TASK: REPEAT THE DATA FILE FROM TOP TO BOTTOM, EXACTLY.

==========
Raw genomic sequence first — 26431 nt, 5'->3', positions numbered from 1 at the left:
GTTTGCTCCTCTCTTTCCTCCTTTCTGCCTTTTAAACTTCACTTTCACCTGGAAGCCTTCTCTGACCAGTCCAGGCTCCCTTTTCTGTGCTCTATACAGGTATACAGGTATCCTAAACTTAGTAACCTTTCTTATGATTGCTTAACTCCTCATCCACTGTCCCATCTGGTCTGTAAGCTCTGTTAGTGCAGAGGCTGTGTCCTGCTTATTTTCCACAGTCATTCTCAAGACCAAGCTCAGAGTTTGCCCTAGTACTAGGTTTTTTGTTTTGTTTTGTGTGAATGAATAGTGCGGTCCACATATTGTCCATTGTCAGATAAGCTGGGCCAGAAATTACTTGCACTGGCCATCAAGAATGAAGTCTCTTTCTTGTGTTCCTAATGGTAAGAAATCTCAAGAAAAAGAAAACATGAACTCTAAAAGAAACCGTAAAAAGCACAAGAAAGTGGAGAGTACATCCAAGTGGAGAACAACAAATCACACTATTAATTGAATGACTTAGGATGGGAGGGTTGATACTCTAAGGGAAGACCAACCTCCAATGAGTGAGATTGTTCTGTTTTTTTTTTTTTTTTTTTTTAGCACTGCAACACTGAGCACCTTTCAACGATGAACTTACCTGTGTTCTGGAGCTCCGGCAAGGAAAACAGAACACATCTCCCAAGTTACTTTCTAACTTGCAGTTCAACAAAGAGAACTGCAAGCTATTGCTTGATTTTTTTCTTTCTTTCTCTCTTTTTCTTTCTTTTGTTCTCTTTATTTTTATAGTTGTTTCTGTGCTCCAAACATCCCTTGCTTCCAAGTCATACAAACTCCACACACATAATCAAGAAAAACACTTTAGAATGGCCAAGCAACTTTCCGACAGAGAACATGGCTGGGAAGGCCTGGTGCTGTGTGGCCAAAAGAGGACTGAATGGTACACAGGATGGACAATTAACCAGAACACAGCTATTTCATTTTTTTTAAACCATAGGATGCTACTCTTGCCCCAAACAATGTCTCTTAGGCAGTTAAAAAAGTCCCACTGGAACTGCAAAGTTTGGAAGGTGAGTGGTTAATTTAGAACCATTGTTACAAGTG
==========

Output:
Raw genomic sequence first — 26431 nt, 5'->3', positions numbered from 1 at the left:
GTTTGCTCCTCTCTTTCCTCCTTTCTGCCTTTTAAACTTCACTTTCACCTGGAAGCCTTCTCTGACCAGTCCAGGCTCCCTTTTCTGTGCTCTATACAGGTATACAGGTATCCTAAACTTAGTAACCTTTCTTATGATTGCTTAACTCCTCATCCACTGTCCCATCTGGTCTGTAAGCTCTGTTAGTGCAGAGGCTGTGTCCTGCTTATTTTCCACAGTCATTCTCAAGACCAAGCTCAGAGTTTGCCCTAGTACTAGGTTTTTTGTTTTGTTTTGTGTGAATGAATAGTGCGGTCCACATATTGTCCATTGTCAGATAAGCTGGGCCAGAAATTACTTGCACTGGCCATCAAGAATGAAGTCTCTTTCTTGTGTTCCTAATGGTAAGAAATCTCAAGAAAAAGAAAACATGAACTCTAAAAGAAACCGTAAAAAGCACAAGAAAGTGGAGAGTACATCCAAGTGGAGAACAACAAATCACACTATTAATTGAATGACTTAGGATGGGAGGGTTGATACTCTAAGGGAAGACCAACCTCCAATGAGTGAGATTGTTCTGTTTTTTTTTTTTTTTTTTTTTAGCACTGCAACACTGAGCACCTTTCAACGATGAACTTACCTGTGTTCTGGAGCTCCGGCAAGGAAAACAGAACACATCTCCCAAGTTACTTTCTAACTTGCAGTTCAACAAAGAGAACTGCAAGCTATTGCTTGATTTTTTTCTTTCTTTCTCTCTTTTTCTTTCTTTTGTTCTCTTTATTTTTATAGTTGTTTCTGTGCTCCAAACATCCCTTGCTTCCAAGTCATACAAACTCCACACACATAATCAAGAAAAACACTTTAGAATGGCCAAGCAACTTTCCGACAGAGAACATGGCTGGGAAGGCCTGGTGCTGTGTGGCCAAAAGAGGACTGAATGGTACACAGGATGGACAATTAACCAGAACACAGCTATTTCATTTTTTTTAAACCATAGGATGCTACTCTTGCCCCAAACAATGTCTCTTAGGCAGTTAAAAAAGTCCCACTGGAACTGCAAAGTTTGGAAGGTGAGTGGTTAATTTAGAACCATTGTTACAAGTG